The Essential Hunter’s Survival Kit
There are plenty of stories of hunters who set out with only their gun, ammo and calls expecting to catch a few hours of early-morning hunting, only to get lost and end up spending way more time in the wilderness than anticipated.
Though not very common, it does happen. A hunter leaves camp for the blind and never comes back. Some get lost, some get injured, some suffer a heart attack—whatever befalls these missing hunters, a lot of these tragic accidents are preventable.
There’s risk involved when hunting, especially in unfamiliar territory and in the early dawn and at night when visibility is limited. It’s easy to get turned around or lost. Tracking an animal can take you off the trail and wild brush can get so overgrown, woods once familiar become foreign.
Hunters, like all outdoor enthusiasts, are generally in-tune with nature and usually more skilled in survival techniques than those who never camp, hike or spend time outside. Yet, like a lot of hikers and backpackers, hunters become overconfident or are ill-prepared for an emergency. Never underestimate Mother Nature’s power and ability to mess with you.
A lot can go wrong—most of it completely out of your control. However, that doesn’t mean you’re doomed. Preparing for the worst-case scenario increases your chance of survival and rescue. When packing for your hunting trip this season, keep safety and survival in the forefront of your mind, making sure you have everything to survive a few nights in the woods.
First, there are a few precautions to take before heading out.
- Make sure you know the area you’re hunting. If it’s a new lease or land, study topographical maps of the area and get yourself oriented. Use the off-season to explore and find the best spots for your blind or stand. Mark your trails on your map and drop waypoints on your GPS.
- Learn how to use an old-school compass. Don’t depend on your electronic GPS—you might not have service or could run out of batteries.
- Hunt with a buddy and carry walkie-talkies to stay in communication with each other and base camp.
- Always let someone know exactly where you are going, when you are leaving and when to expect you back.
- Take a fully charged phone.
- Check the weather and wear the appropriate clothing to prevent hypothermia. Avoid wearing cotton and invest in a really good pair of shoes.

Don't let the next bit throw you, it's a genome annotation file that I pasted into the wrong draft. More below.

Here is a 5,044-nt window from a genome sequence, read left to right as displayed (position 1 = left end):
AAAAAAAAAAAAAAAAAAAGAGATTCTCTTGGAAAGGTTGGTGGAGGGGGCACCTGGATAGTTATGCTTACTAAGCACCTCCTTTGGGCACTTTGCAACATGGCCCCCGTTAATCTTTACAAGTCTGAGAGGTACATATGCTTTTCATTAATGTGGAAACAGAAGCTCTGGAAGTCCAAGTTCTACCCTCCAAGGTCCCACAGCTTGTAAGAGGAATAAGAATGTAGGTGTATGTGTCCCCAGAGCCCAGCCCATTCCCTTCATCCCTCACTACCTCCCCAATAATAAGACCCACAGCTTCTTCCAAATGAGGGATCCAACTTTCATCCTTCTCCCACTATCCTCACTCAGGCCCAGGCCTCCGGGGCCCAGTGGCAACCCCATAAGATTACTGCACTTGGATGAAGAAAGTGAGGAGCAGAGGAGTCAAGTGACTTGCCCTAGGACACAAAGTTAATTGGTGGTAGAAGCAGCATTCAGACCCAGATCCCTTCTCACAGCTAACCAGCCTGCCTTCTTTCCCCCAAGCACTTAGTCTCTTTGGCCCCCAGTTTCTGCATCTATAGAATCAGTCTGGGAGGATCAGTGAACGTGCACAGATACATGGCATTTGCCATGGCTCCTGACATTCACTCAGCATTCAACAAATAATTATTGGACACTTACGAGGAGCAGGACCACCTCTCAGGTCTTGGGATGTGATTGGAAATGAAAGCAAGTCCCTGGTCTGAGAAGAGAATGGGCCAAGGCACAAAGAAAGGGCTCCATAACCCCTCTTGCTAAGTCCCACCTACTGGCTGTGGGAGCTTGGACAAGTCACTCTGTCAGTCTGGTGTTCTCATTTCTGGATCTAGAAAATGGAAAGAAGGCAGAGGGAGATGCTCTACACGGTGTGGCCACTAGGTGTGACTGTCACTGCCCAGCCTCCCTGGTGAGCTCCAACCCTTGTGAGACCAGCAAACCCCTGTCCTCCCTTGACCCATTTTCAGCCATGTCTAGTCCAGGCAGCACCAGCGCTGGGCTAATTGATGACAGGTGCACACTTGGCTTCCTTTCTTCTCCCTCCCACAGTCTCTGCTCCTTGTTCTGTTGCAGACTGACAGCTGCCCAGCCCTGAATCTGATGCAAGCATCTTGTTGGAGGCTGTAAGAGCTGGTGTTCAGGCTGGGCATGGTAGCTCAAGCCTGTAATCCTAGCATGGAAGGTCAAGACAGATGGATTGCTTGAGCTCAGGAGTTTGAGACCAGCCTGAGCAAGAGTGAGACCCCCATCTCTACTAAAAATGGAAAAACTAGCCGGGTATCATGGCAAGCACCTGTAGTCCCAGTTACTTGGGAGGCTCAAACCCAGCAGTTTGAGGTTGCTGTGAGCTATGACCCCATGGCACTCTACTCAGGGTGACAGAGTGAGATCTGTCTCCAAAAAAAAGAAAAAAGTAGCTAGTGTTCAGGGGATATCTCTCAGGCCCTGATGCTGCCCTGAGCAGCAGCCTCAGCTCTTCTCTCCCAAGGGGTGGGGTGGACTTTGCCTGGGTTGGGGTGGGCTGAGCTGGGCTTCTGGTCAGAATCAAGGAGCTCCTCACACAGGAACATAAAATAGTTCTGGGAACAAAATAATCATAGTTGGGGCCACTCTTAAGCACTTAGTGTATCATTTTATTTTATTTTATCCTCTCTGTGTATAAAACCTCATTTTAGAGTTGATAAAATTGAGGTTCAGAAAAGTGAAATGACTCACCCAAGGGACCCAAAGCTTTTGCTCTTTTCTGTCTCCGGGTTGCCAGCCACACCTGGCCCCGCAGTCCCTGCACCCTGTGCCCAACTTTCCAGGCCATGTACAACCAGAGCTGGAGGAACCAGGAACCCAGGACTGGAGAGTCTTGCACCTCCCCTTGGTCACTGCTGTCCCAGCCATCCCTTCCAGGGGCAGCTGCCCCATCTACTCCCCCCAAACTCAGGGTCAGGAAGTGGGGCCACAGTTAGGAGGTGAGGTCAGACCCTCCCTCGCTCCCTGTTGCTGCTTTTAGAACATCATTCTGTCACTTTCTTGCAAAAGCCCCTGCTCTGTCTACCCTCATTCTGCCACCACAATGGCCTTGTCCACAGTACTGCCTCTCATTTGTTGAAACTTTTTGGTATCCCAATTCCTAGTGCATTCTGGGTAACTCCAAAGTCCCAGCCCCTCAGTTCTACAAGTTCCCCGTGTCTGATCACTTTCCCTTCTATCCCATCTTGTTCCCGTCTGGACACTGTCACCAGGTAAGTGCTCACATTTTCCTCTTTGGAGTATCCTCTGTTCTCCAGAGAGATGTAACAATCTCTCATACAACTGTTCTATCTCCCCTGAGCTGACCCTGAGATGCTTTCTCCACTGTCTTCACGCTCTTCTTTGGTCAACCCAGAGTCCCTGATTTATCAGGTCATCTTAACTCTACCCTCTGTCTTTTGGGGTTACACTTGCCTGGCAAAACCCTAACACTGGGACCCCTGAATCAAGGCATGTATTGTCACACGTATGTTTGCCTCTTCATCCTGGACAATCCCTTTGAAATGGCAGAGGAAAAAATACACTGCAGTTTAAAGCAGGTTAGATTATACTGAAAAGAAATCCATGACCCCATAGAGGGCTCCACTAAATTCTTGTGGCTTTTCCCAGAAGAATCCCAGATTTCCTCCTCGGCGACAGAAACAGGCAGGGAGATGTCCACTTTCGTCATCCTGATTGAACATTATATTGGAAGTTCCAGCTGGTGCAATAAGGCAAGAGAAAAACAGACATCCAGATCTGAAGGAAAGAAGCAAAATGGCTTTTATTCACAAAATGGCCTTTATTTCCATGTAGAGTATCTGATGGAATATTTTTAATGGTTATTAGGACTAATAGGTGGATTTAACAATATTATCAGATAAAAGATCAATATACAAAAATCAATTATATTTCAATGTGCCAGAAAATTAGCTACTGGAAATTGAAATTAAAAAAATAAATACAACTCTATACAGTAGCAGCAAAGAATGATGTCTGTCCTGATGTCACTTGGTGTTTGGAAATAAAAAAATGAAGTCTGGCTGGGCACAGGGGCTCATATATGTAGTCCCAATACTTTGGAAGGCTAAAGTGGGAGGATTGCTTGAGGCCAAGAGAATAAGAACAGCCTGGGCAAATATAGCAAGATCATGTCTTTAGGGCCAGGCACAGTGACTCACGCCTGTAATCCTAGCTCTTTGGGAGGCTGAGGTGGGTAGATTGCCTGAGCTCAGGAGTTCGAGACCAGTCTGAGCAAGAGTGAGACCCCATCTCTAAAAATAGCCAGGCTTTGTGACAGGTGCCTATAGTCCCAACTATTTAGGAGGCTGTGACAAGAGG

Tips: What to do if You Get Lost While Hunting
Getting lost in the woods while hunting is no different than getting lost in the wilderness while hiking or backpacking. What you should do is the same:
- S.T.O.P. We tend to walk in circles when we don’t know where we are, so it is best to stay put when lost.
- Stop—Sit down and take some deep breaths to calm yourself down.
- Think—Prioritize your needs.
- Observe—Where are you? Are there dangers? What are the resources available?
- Plan—Develop a plan of action to be rescued and how you will survive until found and then execute.
- Make sure you’re safe from harm.
- Treat any injuries.
- Create a shelter and build a fire.
- Put your safety orange on. When airplanes or helicopters fly overhead, use your safety orange as a signal and wave it around.
- If you hear gunshots, then there are people in your vicinity. After it gets dark, fire off three equally-spaced shots to signal. If you fire during regular hunting hours, you’ll sound just like another hunter who isn’t in need of help. Don’t waste your ammo. You may need it to protect yourself from predators.
Whether you take off on foot or an ATV/UTV, pack these survival essentials along with your calls, scents and ammo.
Your Hunting Survival Kit Should Include:
- Water filter
- Extra gas (for ATV/UTV)
- Fire starter
- Knife or multi-tool
- Rain gear
- Gloves, hat and scarf
- Chemical warmers
- Emergency blanket
- Compass/GPS or another form of navigation
- First aid kit
- Brightly-colored trail markers or tape
- Solar panel
- Signaling whistle
- Protein bars or snacks high in fats—nuts, trail mix, etc.
- Extra essential prescription medications
Practice Good Tree Stand Safety
According to the Intentional Hunter Education Association, one in three hunters will fall from their tree stands at some point. Falls from tree stands account for the top number of hunting accidents. Hunters who fall suffer everything from bruises to paralysis and even death.
- When picking your tree, make sure it is alive and healthy.
- Use a safety harness and lifelines.
- Periodically check your stand and ladder to make sure they are still in good condition.
- Make sure you leave the specific whereabouts of your stand with a friend or family member who is not a part of your hunting party.
Any time you participate in an outdoor activity, there is the possibility of things going badly. Researchers and psychologists have found survivors of disasters and emergencies are mentally prepared, including knowing what to do without hesitation. Keeping these tips in mind and practicing your survival skills, you should fair just fine if you get lost while hunting.
To learn more about survival skills, read the following posts: